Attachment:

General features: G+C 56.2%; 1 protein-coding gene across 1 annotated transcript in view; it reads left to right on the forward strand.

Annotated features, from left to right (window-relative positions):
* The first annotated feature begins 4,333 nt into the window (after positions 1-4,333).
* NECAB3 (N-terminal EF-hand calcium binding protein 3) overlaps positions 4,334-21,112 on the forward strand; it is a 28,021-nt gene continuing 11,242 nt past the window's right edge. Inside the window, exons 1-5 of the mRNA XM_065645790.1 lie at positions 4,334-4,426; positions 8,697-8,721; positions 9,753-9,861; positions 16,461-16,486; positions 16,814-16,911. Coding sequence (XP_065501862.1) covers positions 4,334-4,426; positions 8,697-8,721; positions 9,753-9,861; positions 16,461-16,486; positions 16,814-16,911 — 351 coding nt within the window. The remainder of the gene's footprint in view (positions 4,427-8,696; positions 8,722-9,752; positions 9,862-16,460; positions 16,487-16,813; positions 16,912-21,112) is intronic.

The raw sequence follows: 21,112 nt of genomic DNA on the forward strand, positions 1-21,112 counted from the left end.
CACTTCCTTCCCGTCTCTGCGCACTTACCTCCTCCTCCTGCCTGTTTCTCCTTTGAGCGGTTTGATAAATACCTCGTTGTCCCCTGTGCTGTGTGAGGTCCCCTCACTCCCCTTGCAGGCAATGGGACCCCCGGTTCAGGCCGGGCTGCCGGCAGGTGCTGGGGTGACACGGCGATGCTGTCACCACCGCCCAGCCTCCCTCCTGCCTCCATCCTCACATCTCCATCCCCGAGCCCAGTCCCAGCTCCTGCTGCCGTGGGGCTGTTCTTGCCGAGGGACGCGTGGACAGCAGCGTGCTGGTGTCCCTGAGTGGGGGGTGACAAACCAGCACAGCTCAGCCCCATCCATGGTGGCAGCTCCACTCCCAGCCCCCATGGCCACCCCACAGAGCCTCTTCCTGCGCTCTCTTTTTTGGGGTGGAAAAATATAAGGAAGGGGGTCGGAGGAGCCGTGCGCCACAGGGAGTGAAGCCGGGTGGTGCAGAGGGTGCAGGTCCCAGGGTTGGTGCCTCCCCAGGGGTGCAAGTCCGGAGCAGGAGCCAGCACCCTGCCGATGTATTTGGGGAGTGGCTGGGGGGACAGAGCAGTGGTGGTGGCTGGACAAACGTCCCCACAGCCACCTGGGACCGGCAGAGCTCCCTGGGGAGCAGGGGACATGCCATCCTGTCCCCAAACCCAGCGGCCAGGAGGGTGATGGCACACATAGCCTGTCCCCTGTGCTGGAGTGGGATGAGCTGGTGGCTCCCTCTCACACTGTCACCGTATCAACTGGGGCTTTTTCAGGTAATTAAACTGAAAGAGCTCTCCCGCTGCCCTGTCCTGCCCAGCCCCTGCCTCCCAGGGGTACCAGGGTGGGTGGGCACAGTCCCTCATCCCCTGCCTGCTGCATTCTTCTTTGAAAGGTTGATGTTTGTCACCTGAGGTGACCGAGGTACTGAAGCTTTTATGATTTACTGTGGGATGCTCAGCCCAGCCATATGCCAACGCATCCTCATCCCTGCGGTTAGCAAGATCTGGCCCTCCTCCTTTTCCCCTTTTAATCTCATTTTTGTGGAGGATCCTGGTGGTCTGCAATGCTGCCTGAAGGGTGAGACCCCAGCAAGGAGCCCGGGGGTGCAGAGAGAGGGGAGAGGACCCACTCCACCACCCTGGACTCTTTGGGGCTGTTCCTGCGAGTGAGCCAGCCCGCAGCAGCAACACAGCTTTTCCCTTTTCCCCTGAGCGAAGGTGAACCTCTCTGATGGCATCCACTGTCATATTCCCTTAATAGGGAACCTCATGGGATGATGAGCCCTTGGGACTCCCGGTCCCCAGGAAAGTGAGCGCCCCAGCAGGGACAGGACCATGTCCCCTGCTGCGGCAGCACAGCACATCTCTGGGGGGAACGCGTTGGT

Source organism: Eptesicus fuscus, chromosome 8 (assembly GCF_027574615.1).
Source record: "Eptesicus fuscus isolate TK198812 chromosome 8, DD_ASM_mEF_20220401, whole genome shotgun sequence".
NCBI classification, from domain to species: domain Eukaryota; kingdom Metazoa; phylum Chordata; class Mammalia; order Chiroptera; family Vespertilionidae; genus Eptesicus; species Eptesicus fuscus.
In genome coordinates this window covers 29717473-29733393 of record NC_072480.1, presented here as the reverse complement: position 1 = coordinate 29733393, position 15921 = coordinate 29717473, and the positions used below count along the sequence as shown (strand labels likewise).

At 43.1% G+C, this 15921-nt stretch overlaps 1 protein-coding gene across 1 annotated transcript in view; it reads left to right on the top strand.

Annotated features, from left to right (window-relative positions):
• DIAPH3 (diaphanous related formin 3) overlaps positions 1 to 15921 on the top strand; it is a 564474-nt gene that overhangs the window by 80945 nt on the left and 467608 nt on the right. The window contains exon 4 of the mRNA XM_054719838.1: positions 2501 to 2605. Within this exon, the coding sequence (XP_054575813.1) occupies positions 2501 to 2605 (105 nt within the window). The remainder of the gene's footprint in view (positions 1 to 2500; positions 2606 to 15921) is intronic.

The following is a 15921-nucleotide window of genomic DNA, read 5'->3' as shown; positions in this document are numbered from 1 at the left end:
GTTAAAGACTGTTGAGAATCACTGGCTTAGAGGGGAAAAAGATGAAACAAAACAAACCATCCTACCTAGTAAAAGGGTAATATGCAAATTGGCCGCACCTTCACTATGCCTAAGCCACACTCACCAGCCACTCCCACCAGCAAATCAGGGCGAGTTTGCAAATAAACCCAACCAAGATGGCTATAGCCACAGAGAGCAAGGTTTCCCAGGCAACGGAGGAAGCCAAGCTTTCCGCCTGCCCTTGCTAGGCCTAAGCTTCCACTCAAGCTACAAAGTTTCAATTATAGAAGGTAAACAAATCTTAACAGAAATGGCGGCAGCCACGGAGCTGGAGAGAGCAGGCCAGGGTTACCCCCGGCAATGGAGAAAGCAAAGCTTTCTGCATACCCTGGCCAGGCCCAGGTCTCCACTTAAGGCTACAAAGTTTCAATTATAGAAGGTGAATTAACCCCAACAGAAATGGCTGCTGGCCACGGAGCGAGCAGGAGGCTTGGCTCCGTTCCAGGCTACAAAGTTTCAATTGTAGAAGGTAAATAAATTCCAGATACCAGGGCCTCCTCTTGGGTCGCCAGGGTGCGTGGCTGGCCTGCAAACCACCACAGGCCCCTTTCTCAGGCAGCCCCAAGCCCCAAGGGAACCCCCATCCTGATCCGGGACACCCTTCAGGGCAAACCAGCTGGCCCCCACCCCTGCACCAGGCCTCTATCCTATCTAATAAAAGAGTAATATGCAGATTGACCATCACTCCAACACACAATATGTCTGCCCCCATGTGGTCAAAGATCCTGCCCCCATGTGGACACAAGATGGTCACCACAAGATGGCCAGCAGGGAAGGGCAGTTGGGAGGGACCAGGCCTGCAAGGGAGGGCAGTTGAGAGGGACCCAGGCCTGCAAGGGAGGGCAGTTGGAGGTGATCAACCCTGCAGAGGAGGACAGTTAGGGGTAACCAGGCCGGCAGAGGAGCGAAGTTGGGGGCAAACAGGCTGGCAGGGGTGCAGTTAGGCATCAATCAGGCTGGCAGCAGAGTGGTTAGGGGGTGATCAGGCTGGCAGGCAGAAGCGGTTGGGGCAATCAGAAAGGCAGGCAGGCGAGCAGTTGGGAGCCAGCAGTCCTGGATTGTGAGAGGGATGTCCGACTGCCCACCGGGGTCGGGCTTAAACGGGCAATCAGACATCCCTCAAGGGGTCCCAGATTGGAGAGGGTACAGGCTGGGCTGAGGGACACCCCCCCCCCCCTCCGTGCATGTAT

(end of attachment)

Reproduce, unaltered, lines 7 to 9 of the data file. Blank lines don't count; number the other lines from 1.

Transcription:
Source organism: Eptesicus fuscus, chromosome 8 (assembly GCF_027574615.1).
Source record: "Eptesicus fuscus isolate TK198812 chromosome 8, DD_ASM_mEF_20220401, whole genome shotgun sequence".
NCBI classification, from domain to species: domain Eukaryota; kingdom Metazoa; phylum Chordata; class Mammalia; order Chiroptera; family Vespertilionidae; genus Eptesicus; species Eptesicus fuscus.